In today’s Washington Post, Rosalind Helderman and Tom Hamburger advance the story of Hillary Clinton’s insecure private email service for the conduct of official business as Secretary of State. They report: “Hillary Clinton wrote 104 emails that she sent using her private server while secretary of state that the government has since said contain classified information, according to a new Washington Post analysis of Clinton’s publicly released correspondence.”
Query: is it a defense to say that she didn’t mark her own emails classified at the time?
Follow up: is it a defense that she apparently can’t recognize classified information?
Maybe someday someone will ask.
The Post story continues:
The finding is the first accounting of the Democratic presidential front-runner’s personal role in placing information now considered sensitive into insecure email during her State Department tenure. Clinton’s authorship of dozens of emails now considered classified could complicate her efforts to argue that she never put government secrets at risk.
In roughly three-quarters of those cases, officials have determined that material Clinton herself wrote in the body of email messages is classified. Clinton sometimes initiated the conversations but more often replied to aides or other officials with brief reactions to ongoing discussions.
The analysis also showed that the practice of using non-secure email systems to send sensitive information was widespread at the department and elsewhere in government.
Clinton’s publicly released correspondence also includes classified emails written by about 300 other people inside and outside the government, the analysis by The Post found. The senders included longtime diplomats, top administration officials and foreigners who held no U.S. security clearance.
In those cases, Clinton was typically not among the initial recipients of the classified emails, which were included in back-and-forth exchanges between lower-level diplomats and other officials and arrived in her inbox only after they were forwarded to her by a close aide.
For federal employees other than Clinton, nearly all of the sensitive email was sent using their less secure, day-to-day government accounts. Classified information is supposed to be exchanged only over a separate, more secure network.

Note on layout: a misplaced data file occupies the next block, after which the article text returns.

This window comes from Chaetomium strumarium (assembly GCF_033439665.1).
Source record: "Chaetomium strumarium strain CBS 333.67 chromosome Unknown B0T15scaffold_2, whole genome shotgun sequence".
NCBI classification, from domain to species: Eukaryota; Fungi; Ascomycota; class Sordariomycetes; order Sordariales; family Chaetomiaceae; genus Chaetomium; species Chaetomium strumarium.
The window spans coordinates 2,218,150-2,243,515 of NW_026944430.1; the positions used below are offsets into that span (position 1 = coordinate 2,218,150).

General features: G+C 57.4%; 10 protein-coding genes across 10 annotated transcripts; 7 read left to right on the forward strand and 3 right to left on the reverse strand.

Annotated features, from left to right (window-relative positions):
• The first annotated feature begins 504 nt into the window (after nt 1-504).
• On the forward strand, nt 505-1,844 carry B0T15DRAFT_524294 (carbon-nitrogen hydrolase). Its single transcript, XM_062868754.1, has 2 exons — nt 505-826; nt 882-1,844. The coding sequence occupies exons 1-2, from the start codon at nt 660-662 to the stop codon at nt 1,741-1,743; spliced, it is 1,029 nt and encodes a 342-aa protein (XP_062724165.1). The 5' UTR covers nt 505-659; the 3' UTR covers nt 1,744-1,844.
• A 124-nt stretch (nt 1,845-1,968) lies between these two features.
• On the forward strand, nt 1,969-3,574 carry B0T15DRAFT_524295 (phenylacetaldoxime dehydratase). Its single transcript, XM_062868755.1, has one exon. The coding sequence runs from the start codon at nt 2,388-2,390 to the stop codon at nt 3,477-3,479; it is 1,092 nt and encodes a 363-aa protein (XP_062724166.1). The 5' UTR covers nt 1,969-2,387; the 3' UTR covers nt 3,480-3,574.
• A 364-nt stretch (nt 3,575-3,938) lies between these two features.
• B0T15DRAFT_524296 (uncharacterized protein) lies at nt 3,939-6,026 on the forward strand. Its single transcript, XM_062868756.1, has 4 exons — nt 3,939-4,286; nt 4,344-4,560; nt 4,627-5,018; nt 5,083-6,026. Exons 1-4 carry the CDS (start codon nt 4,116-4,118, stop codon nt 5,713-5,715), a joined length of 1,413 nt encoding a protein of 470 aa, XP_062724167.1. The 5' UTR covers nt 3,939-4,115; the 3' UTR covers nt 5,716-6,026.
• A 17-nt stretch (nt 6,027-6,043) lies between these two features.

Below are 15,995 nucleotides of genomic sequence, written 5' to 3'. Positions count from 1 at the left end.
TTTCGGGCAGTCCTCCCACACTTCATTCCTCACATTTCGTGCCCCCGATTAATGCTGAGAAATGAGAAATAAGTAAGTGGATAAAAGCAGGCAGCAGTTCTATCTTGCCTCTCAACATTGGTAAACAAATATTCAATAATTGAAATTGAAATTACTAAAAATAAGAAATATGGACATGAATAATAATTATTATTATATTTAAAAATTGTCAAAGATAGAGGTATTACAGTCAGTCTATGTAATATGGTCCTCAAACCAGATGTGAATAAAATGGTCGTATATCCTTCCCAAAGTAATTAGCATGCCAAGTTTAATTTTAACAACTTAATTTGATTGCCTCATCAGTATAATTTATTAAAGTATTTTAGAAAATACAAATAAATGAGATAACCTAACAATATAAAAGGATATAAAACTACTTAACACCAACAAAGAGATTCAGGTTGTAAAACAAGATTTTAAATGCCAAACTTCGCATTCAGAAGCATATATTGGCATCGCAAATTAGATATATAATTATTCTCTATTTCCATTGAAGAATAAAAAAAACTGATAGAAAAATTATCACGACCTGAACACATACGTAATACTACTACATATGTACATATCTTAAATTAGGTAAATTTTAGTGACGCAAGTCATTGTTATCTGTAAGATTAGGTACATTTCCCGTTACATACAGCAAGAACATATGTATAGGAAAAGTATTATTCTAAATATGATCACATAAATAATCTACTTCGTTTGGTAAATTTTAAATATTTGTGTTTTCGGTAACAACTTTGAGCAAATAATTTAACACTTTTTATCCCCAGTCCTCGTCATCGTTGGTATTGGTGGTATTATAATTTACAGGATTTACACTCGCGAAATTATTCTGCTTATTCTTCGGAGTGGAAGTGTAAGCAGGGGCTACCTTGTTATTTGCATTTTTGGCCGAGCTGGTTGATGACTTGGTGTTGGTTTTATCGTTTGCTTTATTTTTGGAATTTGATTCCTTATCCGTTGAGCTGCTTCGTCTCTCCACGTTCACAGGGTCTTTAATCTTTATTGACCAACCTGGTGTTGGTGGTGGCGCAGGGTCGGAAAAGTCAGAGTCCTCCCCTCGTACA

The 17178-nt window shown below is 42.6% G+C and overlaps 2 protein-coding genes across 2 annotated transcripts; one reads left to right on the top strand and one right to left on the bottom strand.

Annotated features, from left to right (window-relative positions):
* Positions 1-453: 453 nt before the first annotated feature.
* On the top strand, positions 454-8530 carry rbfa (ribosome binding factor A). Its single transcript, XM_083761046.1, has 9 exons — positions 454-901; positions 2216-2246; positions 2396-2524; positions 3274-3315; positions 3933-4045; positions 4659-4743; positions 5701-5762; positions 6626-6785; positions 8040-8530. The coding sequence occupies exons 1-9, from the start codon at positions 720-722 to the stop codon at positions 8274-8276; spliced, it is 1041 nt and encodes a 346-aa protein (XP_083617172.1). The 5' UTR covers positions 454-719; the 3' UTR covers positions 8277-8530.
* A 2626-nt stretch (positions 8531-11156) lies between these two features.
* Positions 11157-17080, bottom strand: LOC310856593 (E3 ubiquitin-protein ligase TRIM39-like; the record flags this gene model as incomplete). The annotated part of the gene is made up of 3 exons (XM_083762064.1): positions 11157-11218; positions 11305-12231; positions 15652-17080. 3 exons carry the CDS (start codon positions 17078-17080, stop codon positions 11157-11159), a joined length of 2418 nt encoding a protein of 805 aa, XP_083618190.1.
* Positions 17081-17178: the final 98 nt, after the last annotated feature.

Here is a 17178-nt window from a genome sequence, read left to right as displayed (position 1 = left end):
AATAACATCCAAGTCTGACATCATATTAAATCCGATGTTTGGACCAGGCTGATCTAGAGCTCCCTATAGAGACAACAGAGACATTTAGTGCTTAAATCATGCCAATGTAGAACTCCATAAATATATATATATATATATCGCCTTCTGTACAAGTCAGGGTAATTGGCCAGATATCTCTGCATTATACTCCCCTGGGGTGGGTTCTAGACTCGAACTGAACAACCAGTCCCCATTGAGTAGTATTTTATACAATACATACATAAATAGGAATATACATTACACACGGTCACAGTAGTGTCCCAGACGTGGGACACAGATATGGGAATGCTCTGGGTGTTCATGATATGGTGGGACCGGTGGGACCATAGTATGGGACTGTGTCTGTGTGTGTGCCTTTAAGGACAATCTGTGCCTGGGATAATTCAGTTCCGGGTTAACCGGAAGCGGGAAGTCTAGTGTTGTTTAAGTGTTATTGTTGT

The Post analysis is based on an examination of the 2,093 chains of Clinton’s email correspondence that the State Department decided contained classified information. The agency released 52,000 pages of Clinton’s emails as part of a court-ordered process but blocked the sensitive information from public view. The Post identified the author of each email that contained such redactions.
The analysis raises difficult questions about how the government treats sensitive information. It suggests that either material is being overclassified, as Clinton and her allies have charged, or that classified material is being handled improperly with regularity by government officials at all levels — or some combination of the two.
The analysis did not account for 22 emails that the State Department has withheld entirely from public release because they are “top secret,” the highest level of classification.
The handling of those emails has drawn particular criticism from Republican lawmakers and officials in the intelligence community, who have argued that Clinton’s use of a private server exposed some of the government’s most closely guarded secrets to hacking or other potential breaches.
The story would not be complete without a comment from Clinton spokesman Brian Fallon reiterating the Fallon fallacy:
Regarding Clinton’s role in writing 104 of the emails, Fallon said the classification determinations “were after-the-fact . . . for the purposes of preparing these emails for release publicly.”
“It does not mean the material was classified when it was sent or received,” he said.
Helderman and Hamburger unkindly note: “[G]overnment rules require senders of classified information to properly mark it. And the inspector general for the intelligence community has said that some of Clinton’s correspondence contained classified material when it was sent — even if it was not labeled.”
The story contains ground for arguing the propriety of the classification involved. Interested readers should take a look at the whole thing here.
UPDATE: A knowledgeable reader comments: “The Washington Post story below confuses sensitive and classified. Sensitive is information OTHER than classified that the United States government does NOT want to be automatically released to the public in a FOIA request, does NOT want left lying about, requires that tiny actions be taken to safeguard it (must be stored in a file cabinet that is locked at night, NOT left on the desk, NOT be thrown out in the trash, rather shredded). The US DOD the uses the label FOUO (for official use only) and as I remember the US Dept of State used Limited Distribution (or something similar) for sensitive (BUT not classified) documents. For the US Dept of State the Limited Distribution documents could be shared with approved local employees (called foreign service nations, FSNs), but they are not approved to see any classified documents (with a few tiny exceptions).”